5-Phenyl-oxazolidin-2-one (9): To a solution of commercially available 2-amino-l-phenylethanol 8 (500 mg, 3.64 mmol) in CH2Cl2 (37.4 mL) was added imidazole (124 mg, 1.82 mmol) followed by N,N-carbonyldiimidazole (620 mg, 3.82 mmol), and the reaction was stirred at room temperature overnight. The mixture was diluted with water and extracted with CH2Cl2, then with EtOAc. The combined organic phase was dried and evaporated to afford a crude residue, which was purified by flash column chromatography (n-hexane/EtOAc 1:1) to obtain Compound 9 as a white solid (411 mg, 2.53 mmol, 70% yield). 1H-NMR (CDCl3): 3.55 (t, 1H, J = 8.2 Hz), 3.99 (t, 1H, J = 8.6 Hz), 5.40–5.50 (bs, 1H), 5.63 (t, 1H, J = 8.1 Hz), 7.36–7.44 (m, 5H).
Tert-Butyl 2-(2-oxo-5-phenyloxazolidin-3-yl)acetate (10). To a stirred and cooled solution of 5-phenyl-oxazolidin-2-one 9 (350 mg, 2.16 mmol) in dry DMF (3.5 mL) was added sodium hydride (103 mg of a 60% dispersion in mineral oil, 2.57 mmol). The mixture was stirred at room temperature for 10 minutes; then, tert-butyl bromoacetate (505 mg, 2.57 mmol) was added, and stirring was continued for 4 h. The reaction mixture was quenched with ice and H2O, treated with 1 N aqueous HCl and extracted with EtOAc. The organic phase was dried and concentrated to obtain a crude residue, which was subjected to flash column chromatography (n-hexane/EtOAc 7:3) to afford alkylated derivative 10 as a white solid (413 mg, 1.49 mmol, 69% yield). 1H-NMR (CDCl3): 1.47 (s, 9H), 3.62 (t, 1H, J = 7.9 Hz), 3.96 (ABq, 2H, ΔδAB = 0.05, JAB = 18.3 Hz), 4.02 (t, 1H, J = 8.5 Hz), 5.53 (t, 1H, J = 8.2 Hz), 7.35–7.43 (m, 5H).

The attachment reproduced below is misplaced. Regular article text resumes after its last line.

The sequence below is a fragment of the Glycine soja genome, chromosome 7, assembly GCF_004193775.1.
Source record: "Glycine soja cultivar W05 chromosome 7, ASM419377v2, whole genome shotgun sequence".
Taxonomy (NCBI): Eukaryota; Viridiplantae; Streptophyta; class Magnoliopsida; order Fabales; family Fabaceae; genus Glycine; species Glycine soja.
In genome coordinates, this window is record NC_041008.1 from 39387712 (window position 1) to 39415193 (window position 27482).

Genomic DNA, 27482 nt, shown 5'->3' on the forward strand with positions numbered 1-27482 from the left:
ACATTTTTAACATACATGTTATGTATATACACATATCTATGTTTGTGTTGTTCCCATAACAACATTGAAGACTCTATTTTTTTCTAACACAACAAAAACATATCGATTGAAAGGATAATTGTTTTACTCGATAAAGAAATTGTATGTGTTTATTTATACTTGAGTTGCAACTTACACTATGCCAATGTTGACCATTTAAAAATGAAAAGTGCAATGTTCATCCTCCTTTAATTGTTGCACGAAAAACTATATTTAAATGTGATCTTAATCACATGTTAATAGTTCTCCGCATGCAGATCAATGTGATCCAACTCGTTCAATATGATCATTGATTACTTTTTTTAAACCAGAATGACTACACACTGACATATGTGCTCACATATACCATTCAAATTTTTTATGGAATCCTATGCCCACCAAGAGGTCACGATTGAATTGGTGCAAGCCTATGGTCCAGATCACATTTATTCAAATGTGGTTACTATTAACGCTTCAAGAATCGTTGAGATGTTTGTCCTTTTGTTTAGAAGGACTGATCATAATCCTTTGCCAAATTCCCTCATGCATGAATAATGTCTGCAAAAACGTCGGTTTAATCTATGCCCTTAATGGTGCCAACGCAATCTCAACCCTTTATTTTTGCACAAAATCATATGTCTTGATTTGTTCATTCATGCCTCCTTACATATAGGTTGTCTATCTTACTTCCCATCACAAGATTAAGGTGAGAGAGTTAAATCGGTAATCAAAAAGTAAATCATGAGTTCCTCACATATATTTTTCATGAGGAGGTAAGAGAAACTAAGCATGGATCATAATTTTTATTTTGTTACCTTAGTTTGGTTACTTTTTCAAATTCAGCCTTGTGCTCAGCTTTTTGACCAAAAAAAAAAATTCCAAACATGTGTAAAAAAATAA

2-(2-Oxo-5-phenyloxazolidin-3-yl)acetic acid (VS3): To a solution of intermediate 10 (140 mg, 0.507 mmol) in CH2Cl2 (3.6 mL) was added dropwise trifluoroacetic acid (0.20 mL), and the reaction was stirred for 26 h, then quenched with ice. After evaporation of the solvent, the residue was carefully neutralized with an aqueous saturated solution of NaHCO3, followed by the addition of 1 M aqueous solution of NaOH. The water phase was washed with Et2O, then treated with 1 N aqueous HCl and finally extracted with EtOAc. The organic phase was dried, filtered and evaporated to furnish an off-white solid. Formation of a crystalline white precipitate after the addition of hexane resulted in the pure acid VS3 (151 mg, 0.686 mmol, 99% yield). 1H-NMR (CDCl3): 3.67 (t, 1H, J = 8.0 Hz), 4.06 (t, 1H, J = 8.5 Hz), 4.17 (ABq, 2H, ΔδAB = 0.03, JAB = 18.4 Hz), 4.43 (bs, 1H), 5.59 (t, 1H, J = 8.1 Hz), 7.39–7.43 (m, 5H). 13C-NMR (CDCl3): 45.25, 52.72, 76.10, 126.19 (2C), 129.22 (2C), 129.50, 137.67, 159.31, 172.94.
LDH assays: The LDH inhibition properties of the selected compounds were evaluated against purified human lactate dehydrogenase isoform 5 (Lee Biosolution, Inc., St. Louis, MO, USA). The “forward” direction (pyruvate→lactate) of the lactate dehydrogenase reaction was conducted, and the kinetic parameters were measured by fluorescence (emission wavelength at 460 nm, excitation wavelength at 340 nm) to monitor the amount of consumed NADH. Assays were carried out in wells containing 200 μL of a reagent solution dissolved in 100 mM phosphate buffer (pH = 7.4). For the IC50 calculations of the compounds, seven different concentrations (in duplicate for each concentration) of the isolated compounds were used to produce the concentration-response curve. All of the compounds were tested in the presence of 200 μM pyruvate and 40 μM NADH. Any background fluorescence likelihood of the tested samples, or NADH fluorescence quenching, was subtracted. In addition to the sample test wells, maximum and minimum controls were also included in each plate. After 15 min of incubation, the final measurements were carried out by using a Victor X3 Microplates Reader (PerkinElmer®). IC50 values were produced using GraphPad Prism software.